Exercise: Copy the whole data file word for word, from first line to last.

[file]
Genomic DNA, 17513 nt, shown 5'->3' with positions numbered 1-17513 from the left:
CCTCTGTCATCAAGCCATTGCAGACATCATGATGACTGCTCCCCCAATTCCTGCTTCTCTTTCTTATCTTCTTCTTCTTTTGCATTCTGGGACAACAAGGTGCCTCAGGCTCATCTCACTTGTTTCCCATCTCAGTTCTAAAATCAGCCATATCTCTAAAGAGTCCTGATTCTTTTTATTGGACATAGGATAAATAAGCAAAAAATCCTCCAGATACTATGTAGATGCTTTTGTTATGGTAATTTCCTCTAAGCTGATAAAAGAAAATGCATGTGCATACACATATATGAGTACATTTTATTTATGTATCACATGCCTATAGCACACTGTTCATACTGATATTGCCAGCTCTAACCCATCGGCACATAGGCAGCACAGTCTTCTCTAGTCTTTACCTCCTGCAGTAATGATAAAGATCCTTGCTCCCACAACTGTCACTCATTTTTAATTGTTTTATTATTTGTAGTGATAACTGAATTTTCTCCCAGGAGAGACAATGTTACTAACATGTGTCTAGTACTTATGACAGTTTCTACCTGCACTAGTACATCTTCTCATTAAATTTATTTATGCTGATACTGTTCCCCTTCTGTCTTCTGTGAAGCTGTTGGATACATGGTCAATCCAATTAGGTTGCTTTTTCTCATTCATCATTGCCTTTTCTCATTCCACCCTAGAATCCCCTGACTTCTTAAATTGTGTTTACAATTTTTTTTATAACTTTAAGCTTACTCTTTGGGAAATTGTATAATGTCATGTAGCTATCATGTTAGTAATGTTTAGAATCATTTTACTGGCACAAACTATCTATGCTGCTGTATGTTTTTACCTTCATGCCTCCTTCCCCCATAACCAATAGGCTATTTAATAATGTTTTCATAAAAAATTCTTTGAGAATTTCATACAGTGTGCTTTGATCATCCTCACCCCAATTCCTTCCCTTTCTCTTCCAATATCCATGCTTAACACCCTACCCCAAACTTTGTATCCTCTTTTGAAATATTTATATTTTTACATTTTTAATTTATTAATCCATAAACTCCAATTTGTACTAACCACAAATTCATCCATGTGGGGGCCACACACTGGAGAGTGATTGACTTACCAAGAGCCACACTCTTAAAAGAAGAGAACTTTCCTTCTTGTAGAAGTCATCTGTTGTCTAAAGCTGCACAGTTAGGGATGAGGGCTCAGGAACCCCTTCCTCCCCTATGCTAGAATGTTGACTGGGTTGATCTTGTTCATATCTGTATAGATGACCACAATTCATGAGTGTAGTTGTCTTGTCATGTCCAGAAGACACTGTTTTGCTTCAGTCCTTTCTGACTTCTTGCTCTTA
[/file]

Genomic DNA, 17513 nt, shown 5'->3' with positions numbered 1-17513 from the left:
CCTCTGTCATCAAGCCATTGCAGACATCATGATGACTGCTCCCCCAATTCCTGCTTCTCTTTCTTATCTTCTTCTTCTTTTGCATTCTGGGACAACAAGGTGCCTCAGGCTCATCTCACTTGTTTCCCATCTCAGTTCTAAAATCAGCCATATCTCTAAAGAGTCCTGATTCTTTTTATTGGACATAGGATAAATAAGCAAAAAATCCTCCAGATACTATGTAGATGCTTTTGTTATGGTAATTTCCTCTAAGCTGATAAAAGAAAATGCATGTGCATACACATATATGAGTACATTTTATTTATGTATCACATGCCTATAGCACACTGTTCATACTGATATTGCCAGCTCTAACCCATCGGCACATAGGCAGCACAGTCTTCTCTAGTCTTTACCTCCTGCAGTAATGATAAAGATCCTTGCTCCCACAACTGTCACTCATTTTTAATTGTTTTATTATTTGTAGTGATAACTGAATTTTCTCCCAGGAGAGACAATGTTACTAACATGTGTCTAGTACTTATGACAGTTTCTACCTGCACTAGTACATCTTCTCATTAAATTTATTTATGCTGATACTGTTCCCCTTCTGTCTTCTGTGAAGCTGTTGGATACATGGTCAATCCAATTAGGTTGCTTTTTCTCATTCATCATTGCCTTTTCTCATTCCACCCTAGAATCCCCTGACTTCTTAAATTGTGTTTACAATTTTTTTTATAACTTTAAGCTTACTCTTTGGGAAATTGTATAATGTCATGTAGCTATCATGTTAGTAATGTTTAGAATCATTTTACTGGCACAAACTATCTATGCTGCTGTATGTTTTTACCTTCATGCCTCCTTCCCCCATAACCAATAGGCTATTTAATAATGTTTTCATAAAAAATTCTTTGAGAATTTCATACAGTGTGCTTTGATCATCCTCACCCCAATTCCTTCCCTTTCTCTTCCAATATCCATGCTTAACACCCTACCCCAAACTTTGTATCCTCTTTTGAAATATTTATATTTTTACATTTTTAATTTATTAATCCATAAACTCCAATTTGTACTAACCACAAATTCATCCATGTGGGGGCCACACACTGGAGAGTGATTGACTTACCAAGAGCCACACTCTTAAAAGAAGAGAACTTTCCTTCTTGTAGAAGTCATCTGTTGTCTAAAGCTGCACAGTTAGGGATGAGGGCTCAGGAACCCCTTCCTCCCCTATGCTAGAATGTTGACTGGGTTGATCTTGTTCATATCTGTATAGATGACCACAATTCATGAGTGTAGTTGTCTTGTCATGTCCAGAAGACACTGTTTTGCTTCAGTCCTTTCTGACTTCTTGCTCTTA